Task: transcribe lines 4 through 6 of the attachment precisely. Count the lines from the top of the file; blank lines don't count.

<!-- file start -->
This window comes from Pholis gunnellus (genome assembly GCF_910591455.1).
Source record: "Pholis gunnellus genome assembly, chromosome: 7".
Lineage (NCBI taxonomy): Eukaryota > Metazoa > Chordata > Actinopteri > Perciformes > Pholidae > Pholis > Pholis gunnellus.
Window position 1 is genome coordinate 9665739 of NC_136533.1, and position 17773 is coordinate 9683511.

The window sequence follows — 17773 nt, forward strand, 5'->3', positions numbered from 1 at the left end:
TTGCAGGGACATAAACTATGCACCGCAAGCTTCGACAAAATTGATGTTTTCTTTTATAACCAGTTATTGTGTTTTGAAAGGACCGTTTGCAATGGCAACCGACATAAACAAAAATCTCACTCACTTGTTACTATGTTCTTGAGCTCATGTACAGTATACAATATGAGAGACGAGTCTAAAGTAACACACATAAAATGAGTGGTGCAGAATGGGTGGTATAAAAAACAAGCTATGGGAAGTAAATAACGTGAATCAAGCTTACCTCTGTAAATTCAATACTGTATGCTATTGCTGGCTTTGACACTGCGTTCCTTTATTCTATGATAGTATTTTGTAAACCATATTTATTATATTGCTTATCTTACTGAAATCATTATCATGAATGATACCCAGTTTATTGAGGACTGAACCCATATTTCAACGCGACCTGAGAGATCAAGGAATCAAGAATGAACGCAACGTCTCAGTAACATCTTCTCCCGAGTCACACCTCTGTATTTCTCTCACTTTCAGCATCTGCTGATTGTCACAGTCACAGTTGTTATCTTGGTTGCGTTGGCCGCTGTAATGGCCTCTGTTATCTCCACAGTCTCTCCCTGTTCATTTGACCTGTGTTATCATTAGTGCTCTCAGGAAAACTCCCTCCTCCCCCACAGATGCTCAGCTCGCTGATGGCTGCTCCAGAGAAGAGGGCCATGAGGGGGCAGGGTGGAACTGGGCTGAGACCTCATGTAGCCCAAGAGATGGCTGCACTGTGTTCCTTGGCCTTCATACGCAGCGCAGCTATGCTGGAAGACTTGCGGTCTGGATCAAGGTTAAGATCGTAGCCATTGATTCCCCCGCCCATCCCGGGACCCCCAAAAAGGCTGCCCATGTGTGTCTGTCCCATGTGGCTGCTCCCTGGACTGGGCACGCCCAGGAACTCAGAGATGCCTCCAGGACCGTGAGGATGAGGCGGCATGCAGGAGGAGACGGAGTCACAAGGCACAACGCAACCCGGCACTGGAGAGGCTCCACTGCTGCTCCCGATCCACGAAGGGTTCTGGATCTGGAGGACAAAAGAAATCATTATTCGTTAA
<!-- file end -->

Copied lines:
Window position 1 is genome coordinate 9665739 of NC_136533.1, and position 17773 is coordinate 9683511.

The window sequence follows — 17773 nt, forward strand, 5'->3', positions numbered from 1 at the left end:
TTGCAGGGACATAAACTATGCACCGCAAGCTTCGACAAAATTGATGTTTTCTTTTATAACCAGTTATTGTGTTTTGAAAGGACCGTTTGCAATGGCAACCGACATAAACAAAAATCTCACTCACTTGTTACTATGTTCTTGAGCTCATGTACAGTATACAATATGAGAGACGAGTCTAAAGTAACACACATAAAATGAGTGGTGCAGAATGGGTGGTATAAAAAACAAGCTATGGGAAGTAAATAACGTGAATCAAGCTTACCTCTGTAAATTCAATACTGTATGCTATTGCTGGCTTTGACACTGCGTTCCTTTATTCTATGATAGTATTTTGTAAACCATATTTATTATATTGCTTATCTTACTGAAATCATTATCATGAATGATACCCAGTTTATTGAGGACTGAACCCATATTTCAACGCGACCTGAGAGATCAAGGAATCAAGAATGAACGCAACGTCTCAGTAACATCTTCTCCCGAGTCACACCTCTGTATTTCTCTCACTTTCAGCATCTGCTGATTGTCACAGTCACAGTTGTTATCTTGGTTGCGTTGGCCGCTGTAATGGCCTCTGTTATCTCCACAGTCTCTCCCTGTTCATTTGACCTGTGTTATCATTAGTGCTCTCAGGAAAACTCCCTCCTCCCCCACAGATGCTCAGCTCGCTGATGGCTGCTCCAGAGAAGAGGGCCATGAGGGGGCAGGGTGGAACTGGGCTGAGACCTCATGTAGCCCAAGAGATGGCTGCACTGTGTTCCTTGGCCTTCATACGCAGCGCAGCTATGCTGGAAGACTTGCGGTCTGGATCAAGGTTAAGATCGTAGCCATTGATTCCCCCGCCCATCCCGGGACCCCCAAAAAGGCTGCCCATGTGTGTCTGTCCCATGTGGCTGCTCCCTGGACTGGGCACGCCCAGGAACTCAGAGATGCCTCCAGGACCGTGAGGATGAGGCGGCATGCAGGAGGAGACGGAGTCACAAGGCACAACGCAACCCGGCACTGGAGAGGCTCCACTGCTGCTCCCGATCCACGAAGGGTTCTGGATCTGGAGGACAAAAGAAATCATTATTCGTTAA